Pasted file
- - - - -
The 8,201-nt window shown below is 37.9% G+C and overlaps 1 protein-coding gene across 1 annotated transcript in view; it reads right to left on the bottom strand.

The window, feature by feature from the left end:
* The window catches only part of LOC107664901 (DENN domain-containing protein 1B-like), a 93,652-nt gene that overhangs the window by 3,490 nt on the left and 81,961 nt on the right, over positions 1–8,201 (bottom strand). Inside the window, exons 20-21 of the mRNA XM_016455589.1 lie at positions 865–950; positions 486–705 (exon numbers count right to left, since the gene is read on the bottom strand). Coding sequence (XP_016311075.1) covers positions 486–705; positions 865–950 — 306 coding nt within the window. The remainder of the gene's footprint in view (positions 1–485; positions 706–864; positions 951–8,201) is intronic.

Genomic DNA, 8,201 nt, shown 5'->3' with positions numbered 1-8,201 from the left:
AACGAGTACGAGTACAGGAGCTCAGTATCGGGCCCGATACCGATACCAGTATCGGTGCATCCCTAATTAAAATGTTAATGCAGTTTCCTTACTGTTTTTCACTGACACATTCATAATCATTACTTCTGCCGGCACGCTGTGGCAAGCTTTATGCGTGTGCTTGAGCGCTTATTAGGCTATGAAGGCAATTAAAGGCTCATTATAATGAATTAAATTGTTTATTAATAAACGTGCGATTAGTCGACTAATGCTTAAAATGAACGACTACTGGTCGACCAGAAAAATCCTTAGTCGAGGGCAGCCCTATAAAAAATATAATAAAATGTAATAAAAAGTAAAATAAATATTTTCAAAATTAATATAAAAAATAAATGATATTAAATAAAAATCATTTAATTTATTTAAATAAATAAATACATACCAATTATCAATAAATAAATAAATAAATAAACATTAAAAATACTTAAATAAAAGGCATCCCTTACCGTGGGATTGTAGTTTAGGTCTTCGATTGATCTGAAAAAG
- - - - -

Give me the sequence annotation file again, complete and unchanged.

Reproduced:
The 8,201-nt window shown below is 37.9% G+C and overlaps 1 protein-coding gene across 1 annotated transcript in view; it reads right to left on the bottom strand.

The window, feature by feature from the left end:
* The window catches only part of LOC107664901 (DENN domain-containing protein 1B-like), a 93,652-nt gene that overhangs the window by 3,490 nt on the left and 81,961 nt on the right, over positions 1–8,201 (bottom strand). Inside the window, exons 20-21 of the mRNA XM_016455589.1 lie at positions 865–950; positions 486–705 (exon numbers count right to left, since the gene is read on the bottom strand). Coding sequence (XP_016311075.1) covers positions 486–705; positions 865–950 — 306 coding nt within the window. The remainder of the gene's footprint in view (positions 1–485; positions 706–864; positions 951–8,201) is intronic.

Genomic DNA, 8,201 nt, shown 5'->3' with positions numbered 1-8,201 from the left:
AACGAGTACGAGTACAGGAGCTCAGTATCGGGCCCGATACCGATACCAGTATCGGTGCATCCCTAATTAAAATGTTAATGCAGTTTCCTTACTGTTTTTCACTGACACATTCATAATCATTACTTCTGCCGGCACGCTGTGGCAAGCTTTATGCGTGTGCTTGAGCGCTTATTAGGCTATGAAGGCAATTAAAGGCTCATTATAATGAATTAAATTGTTTATTAATAAACGTGCGATTAGTCGACTAATGCTTAAAATGAACGACTACTGGTCGACCAGAAAAATCCTTAGTCGAGGGCAGCCCTATAAAAAATATAATAAAATGTAATAAAAAGTAAAATAAATATTTTCAAAATTAATATAAAAAATAAATGATATTAAATAAAAATCATTTAATTTATTTAAATAAATAAATACATACCAATTATCAATAAATAAATAAATAAATAAACATTAAAAATACTTAAATAAAAGGCATCCCTTACCGTGGGATTGTAGTTTAGGTCTTCGATTGATCTGAAAAAG